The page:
Halloween is upon us. If you have ever wondered about where the word Halloween comes from, here is a brief origin story. In short, it comes from the archaic English word for ‘sacred’ or ‘saint’; hallow, and the word for ‘the day before’; eve (as in Christmas Eve and New Year’s Eve). The day it precedes is a Christian holy day called All Saint’s Day, or All Hallow’s Day, a day where the dead, including Christian saints, are remembered .
This religious dwelling on the souls of the dead is where Halloween’s celebration of all things dark and scary begins. It really got going in the late 18th century in the USA with the arrival of thousands of Irish immigrants, whose customs and traditions many modern Halloween practices are based on (a quick Google search will find you a detailed history).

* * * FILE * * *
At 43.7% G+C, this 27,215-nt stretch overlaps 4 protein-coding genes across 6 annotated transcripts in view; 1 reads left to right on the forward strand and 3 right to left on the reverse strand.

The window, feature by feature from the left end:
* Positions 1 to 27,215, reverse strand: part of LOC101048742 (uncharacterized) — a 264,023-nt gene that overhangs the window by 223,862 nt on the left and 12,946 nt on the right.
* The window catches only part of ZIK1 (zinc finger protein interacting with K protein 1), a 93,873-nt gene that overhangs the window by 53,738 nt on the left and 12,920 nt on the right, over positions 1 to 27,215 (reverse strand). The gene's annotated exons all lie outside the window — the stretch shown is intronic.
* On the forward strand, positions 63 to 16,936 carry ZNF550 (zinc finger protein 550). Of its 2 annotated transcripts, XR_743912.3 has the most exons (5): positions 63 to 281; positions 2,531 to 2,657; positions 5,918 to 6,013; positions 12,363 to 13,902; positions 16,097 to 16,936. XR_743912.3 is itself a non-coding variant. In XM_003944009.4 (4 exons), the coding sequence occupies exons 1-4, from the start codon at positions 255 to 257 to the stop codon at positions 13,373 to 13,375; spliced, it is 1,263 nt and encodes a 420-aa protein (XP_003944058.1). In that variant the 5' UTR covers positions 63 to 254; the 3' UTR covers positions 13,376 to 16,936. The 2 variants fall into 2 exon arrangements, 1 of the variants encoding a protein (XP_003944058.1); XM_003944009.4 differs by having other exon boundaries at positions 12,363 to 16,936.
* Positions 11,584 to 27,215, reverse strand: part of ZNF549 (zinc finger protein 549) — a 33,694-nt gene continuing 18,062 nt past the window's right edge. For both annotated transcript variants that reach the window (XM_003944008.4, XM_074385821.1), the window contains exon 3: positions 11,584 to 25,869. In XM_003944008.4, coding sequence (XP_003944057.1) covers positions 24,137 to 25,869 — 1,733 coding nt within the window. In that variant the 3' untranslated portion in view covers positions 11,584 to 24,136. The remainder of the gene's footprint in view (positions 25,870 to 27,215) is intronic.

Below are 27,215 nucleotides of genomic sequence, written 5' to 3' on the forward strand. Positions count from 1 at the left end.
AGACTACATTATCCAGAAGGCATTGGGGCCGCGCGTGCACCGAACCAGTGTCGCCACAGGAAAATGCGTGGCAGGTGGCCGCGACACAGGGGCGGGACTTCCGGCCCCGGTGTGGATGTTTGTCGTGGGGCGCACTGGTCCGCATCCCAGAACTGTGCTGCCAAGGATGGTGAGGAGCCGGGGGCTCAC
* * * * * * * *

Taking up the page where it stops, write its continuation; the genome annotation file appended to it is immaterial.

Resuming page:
The Old English root of ‘hallow’ is halig from which we also get its modern form - holy . You might be surprised to learn that holy is used to express surprise in sayings such as holy moly! , holy cow! , and holy mackerel! . These expressions are a kind of euphemism known as minced oaths . Minced oaths were used by people who wanted say profane or blasphemous things without getting into trouble. Other minced oaths include “for crying out loud!” and, the still frequently heard, “jeez”.
There are many other interesting etymological connections to Halloween (‘trick or treat’, for example) and to hallow (the word ‘health’ is another relative). What interesting words have caught your ear this Halloween season?